After I’d gotten home, I couldn’t get the stench of burnt smoke off my skin. It followed me from room to room, like the images from your journal did, like the memory of your ghost.
I sat down with the naked pages in front of me. Half of your story was scrawled through the journal, the other half was buried with your body beneath the earth. The pages that were left glared at me.
They were supposed to be your pages. That was supposed to be your story.
The journal and I shared something in that moment – we were both incomplete without you.
I stroked the pages, the soft papyrus smooth against my fingertips. I let myself trace all the things I wanted to say to you. I breathed every curse, every cry into that page. I wished that I could tell your story. I wished that you still had a story to tell.
So when the contract came to write the $20,000 episode for Left, I signed it.
I ignored the scent of my skin burning. I tuned out your screams, the ones in my head, and the ones from my memory.
I could hear you crying, “I’m not your muse, I’m your girlfriend!”
Like a vinyl skipping again, and again.
Like the fight you won years ago, by breaking up with me.
I saw myself. There. On the screen.
It was me – the girl – the woman – the screen.
I feel it, feel
the sunshine on my face. I can feel the earth under my boots, the sunflower petals against my skin. My face feels hot, I am smiling. I am smiling so wide, it hurts. My cheeks feel like apples, about to fall off their tiny little branches. I feel like a tree, like bark, like oxygen. I am looking at the camera man, and he does not belong here, but he does belong here. He belongs here, because he is also a tree – he is also a tree, but he does not know it. And that is why he shouldn’t be here. He doesn’t know it yet, and so he keeps taking pictures of me, who is really himself, who is not a tree yet, not even a sapling. He is still finding his roots. That’s OK. He can do that. That’s OK. But it’s clear, he doesn’t think his roots are anywhere near here. It’s clear, he has forgotten even to look. And instead, he keeps taking pictures of me, not realizing he is paparazzo to the forest. He thinks he is photographing a girl – because even though I am an adult, he will not call me, “woman,” – he does not know he is photographing a force of nature. He does not know, because he cannot see what he is photographing.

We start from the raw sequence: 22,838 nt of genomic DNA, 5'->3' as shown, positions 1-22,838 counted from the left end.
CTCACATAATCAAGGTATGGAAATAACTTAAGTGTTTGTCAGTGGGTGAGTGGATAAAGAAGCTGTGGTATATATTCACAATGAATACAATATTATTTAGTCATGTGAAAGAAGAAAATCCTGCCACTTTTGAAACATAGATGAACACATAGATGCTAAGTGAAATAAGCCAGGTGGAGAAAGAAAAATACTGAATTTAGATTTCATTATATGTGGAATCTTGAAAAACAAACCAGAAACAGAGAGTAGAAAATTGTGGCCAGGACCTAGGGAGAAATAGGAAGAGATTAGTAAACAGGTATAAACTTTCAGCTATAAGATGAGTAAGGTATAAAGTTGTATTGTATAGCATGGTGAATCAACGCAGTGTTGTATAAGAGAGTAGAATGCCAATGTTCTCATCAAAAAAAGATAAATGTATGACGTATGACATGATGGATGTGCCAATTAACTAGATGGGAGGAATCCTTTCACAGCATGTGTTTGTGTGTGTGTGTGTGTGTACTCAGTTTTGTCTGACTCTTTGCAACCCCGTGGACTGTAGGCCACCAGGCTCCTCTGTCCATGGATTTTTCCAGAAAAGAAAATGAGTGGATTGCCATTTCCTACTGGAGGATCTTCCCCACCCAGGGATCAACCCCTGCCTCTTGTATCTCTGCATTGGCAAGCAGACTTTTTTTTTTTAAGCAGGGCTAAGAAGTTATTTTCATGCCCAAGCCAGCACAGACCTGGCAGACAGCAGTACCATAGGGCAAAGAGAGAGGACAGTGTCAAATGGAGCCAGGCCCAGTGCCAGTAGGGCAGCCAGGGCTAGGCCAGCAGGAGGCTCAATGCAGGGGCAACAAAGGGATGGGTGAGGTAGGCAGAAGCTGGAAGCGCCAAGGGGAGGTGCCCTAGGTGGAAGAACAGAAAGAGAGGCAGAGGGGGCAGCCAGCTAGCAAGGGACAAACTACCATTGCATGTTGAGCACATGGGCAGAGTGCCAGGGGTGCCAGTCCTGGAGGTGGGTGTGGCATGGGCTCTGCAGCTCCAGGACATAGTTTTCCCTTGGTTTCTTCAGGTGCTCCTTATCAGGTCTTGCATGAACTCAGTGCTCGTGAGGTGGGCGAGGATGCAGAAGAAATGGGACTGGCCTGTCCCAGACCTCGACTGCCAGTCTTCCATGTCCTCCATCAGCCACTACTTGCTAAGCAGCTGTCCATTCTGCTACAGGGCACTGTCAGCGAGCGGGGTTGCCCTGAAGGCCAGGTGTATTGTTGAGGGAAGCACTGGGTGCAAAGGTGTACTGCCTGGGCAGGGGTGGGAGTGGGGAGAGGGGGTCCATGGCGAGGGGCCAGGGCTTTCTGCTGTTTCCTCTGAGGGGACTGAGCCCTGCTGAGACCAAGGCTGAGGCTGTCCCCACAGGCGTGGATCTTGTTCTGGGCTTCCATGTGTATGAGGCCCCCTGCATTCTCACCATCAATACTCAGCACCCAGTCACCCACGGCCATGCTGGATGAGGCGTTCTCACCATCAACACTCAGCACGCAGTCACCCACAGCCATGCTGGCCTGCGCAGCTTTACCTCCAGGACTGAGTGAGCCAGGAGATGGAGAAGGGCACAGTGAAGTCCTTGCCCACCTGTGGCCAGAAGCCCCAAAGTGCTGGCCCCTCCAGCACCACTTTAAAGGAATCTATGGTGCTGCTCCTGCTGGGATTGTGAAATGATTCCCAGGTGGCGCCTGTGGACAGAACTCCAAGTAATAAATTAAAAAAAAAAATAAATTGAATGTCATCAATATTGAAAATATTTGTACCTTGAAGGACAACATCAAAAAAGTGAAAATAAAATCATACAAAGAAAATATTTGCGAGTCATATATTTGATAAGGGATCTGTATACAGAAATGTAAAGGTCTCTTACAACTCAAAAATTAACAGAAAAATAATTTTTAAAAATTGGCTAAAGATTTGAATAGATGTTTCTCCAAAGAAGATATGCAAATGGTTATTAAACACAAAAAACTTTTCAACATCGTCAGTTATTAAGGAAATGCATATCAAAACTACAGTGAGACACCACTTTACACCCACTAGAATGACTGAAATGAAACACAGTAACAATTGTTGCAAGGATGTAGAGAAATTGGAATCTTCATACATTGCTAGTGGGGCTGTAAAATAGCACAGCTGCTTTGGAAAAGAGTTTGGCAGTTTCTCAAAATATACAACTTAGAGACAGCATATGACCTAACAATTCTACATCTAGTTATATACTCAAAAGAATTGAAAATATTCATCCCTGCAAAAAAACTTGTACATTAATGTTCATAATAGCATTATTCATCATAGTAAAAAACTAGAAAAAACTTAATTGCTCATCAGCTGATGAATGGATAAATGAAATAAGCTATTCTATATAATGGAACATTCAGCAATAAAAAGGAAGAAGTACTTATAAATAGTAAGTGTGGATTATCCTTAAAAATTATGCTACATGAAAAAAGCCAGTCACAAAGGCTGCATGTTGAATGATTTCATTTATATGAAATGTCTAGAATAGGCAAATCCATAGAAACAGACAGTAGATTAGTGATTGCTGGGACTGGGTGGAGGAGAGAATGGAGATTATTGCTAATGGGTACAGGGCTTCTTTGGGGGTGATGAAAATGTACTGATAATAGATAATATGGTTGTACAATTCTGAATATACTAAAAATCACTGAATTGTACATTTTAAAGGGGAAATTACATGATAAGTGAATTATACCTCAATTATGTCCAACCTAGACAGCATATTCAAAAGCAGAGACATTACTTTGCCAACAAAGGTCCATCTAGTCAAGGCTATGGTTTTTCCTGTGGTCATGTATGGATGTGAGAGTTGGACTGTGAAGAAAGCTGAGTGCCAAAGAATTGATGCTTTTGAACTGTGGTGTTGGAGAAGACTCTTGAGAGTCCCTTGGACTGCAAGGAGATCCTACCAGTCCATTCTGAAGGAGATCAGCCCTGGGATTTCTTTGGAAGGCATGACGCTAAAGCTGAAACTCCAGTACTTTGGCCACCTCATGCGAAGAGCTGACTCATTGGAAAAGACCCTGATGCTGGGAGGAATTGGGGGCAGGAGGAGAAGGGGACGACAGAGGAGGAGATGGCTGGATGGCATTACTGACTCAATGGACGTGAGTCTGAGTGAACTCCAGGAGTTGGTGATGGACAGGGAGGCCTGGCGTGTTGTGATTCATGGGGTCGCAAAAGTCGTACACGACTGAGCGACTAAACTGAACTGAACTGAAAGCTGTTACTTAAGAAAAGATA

He is photographing my roots, because he has none.
He is playing voyeur to what he feels he cannot have.
I reach out, try to take the camera away, try to make him see – no, stop that, the lens will not help you; no, put it down, away. No, put that away, too. It is not like that. I do not want your camera or your broken branch. I want you to stop and look – just look – you will not find what you need here. Please. Let me grow. Look for your roots somewhere else, somewhere you might find them.
You push your lens on to me, to break the bark, to pierce the skin. I crack it – I shatter it until you are screaming, “Bitch, look what you’ve done!”
You are screaming, and screaming, and screaming, all the while you pack me back into the Earth.